In November 1914, a British/ Indian Expeditionary Force launched a disastrous attack on the port of Tanga, the terminus of the strategically important Usambara railway to Moshi. There was an agreement that guaranteed the neutrality of Tanga, so the British gave the Germans 24-hours’ notice that the agreement was cancelled. Lettow-Vorbeck thus had time to bring reinforcements down the line from Moshi. When allied troops were landed, they struggled against a swarm of bees. The Germans faced similar problems, but they prevailed in what inevitably became known as the “Battle of the Bees”.

Guerrilla tactics and impossible logistics
These episodes have a place in the history of the Great War in East Africa. But they do not tell the full story – far from it – for this was a brutal war.

Schutztruppe in German East Africa - German Federal Archive Bild 134-C0265

Schutztruppe in German East Africa – German Federal Archive Bild 134-C0265

In contrast to the immobile trench warfare in western Europe, the war in East Africa was one of mobility and guerrilla tactics: brief battles and long marches. The allied troops launched an offensive in early 1916, after which Lettow-Vorbeck conducted a guerrilla war for two and a half years around the south of German East Africa (Tanzania), the northern part of Portuguese East Africa (Mozambique) and finally in Northern Rhodesia (Zambia).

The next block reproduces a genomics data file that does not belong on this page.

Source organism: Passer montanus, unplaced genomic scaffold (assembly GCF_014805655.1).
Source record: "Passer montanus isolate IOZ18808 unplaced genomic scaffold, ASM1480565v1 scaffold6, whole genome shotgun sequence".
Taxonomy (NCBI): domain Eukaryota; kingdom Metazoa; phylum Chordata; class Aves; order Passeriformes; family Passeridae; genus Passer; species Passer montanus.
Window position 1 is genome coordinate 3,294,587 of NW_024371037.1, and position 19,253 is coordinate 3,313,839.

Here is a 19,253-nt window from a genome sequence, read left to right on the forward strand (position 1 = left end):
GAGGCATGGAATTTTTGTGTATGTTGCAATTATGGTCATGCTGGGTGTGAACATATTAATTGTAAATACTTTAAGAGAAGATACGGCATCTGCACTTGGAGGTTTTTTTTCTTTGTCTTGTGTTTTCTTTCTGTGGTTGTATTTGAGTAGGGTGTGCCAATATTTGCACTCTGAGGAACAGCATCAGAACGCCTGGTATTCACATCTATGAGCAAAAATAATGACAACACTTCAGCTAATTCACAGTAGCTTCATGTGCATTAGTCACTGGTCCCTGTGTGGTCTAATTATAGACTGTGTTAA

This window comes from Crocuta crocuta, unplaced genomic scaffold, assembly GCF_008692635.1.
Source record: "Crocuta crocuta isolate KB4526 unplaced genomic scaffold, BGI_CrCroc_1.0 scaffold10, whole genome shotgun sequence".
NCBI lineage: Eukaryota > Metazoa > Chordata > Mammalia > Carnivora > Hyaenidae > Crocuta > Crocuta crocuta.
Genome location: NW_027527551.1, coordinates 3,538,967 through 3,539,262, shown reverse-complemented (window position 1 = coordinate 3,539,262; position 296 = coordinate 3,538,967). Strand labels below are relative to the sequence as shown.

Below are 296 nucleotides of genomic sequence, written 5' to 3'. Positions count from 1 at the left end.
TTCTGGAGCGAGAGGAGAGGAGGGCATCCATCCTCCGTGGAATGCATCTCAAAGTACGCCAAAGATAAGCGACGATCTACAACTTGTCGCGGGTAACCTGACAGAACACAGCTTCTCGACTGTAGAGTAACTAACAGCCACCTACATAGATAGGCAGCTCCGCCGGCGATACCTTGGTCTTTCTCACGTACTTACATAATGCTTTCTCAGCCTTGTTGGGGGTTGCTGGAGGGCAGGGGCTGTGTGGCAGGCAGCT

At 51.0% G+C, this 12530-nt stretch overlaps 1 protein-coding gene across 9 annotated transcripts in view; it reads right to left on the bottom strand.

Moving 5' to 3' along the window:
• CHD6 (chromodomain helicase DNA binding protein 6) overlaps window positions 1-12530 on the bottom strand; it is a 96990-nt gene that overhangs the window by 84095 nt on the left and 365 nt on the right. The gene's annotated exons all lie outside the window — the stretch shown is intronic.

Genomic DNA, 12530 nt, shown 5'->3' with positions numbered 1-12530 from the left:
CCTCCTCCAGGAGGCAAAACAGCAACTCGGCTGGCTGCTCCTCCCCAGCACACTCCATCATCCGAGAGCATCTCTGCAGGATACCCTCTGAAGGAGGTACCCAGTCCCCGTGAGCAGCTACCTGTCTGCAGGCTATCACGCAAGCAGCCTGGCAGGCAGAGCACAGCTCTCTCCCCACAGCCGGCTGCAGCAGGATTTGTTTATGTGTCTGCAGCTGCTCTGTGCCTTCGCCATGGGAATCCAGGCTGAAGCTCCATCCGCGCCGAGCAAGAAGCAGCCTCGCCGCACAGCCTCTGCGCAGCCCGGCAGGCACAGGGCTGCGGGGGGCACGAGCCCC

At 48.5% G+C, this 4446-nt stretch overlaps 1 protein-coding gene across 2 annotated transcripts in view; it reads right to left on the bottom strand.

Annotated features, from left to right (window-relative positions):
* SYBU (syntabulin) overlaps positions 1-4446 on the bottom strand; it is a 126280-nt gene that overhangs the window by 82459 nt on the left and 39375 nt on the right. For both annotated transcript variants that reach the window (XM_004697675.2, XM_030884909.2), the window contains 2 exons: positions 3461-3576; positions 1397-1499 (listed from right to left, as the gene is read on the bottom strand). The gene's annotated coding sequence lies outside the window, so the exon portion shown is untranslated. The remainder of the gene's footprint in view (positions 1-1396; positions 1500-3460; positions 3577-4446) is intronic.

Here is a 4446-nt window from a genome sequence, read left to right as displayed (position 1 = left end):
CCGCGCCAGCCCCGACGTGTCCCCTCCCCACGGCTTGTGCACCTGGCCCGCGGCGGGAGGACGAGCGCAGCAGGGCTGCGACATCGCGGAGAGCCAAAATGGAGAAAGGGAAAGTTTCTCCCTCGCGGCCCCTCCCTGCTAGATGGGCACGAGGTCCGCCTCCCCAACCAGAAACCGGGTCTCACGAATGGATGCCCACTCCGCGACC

Lettow-Vorbeck by 1916 had around 20,000 troops – mostly Africans with German officers – while the allied combatants numbered around 150,000, under the command of South African General Jan Smuts. Smuts’ troops were drawn from Britain, the British colonies in East, West and Central Africa, South Africa, India and the Belgian Congo. By the end of the war, the allied force was almost entirely African.

Troops and carriers would often walk twenty miles a day, every day for a month, exposed to tropical weather of intense heat and drenching rain. Two King’s African Rifles battalions marched 1,600 miles in seven months, in the process fording 29 large rivers and fighting 32 engagements. Much of this was done with virtually no rations, subsisting on what could be found locally. Disease killed more British troops than combat. On returning from the field, soldiers were described as “resembling the victims of famine.”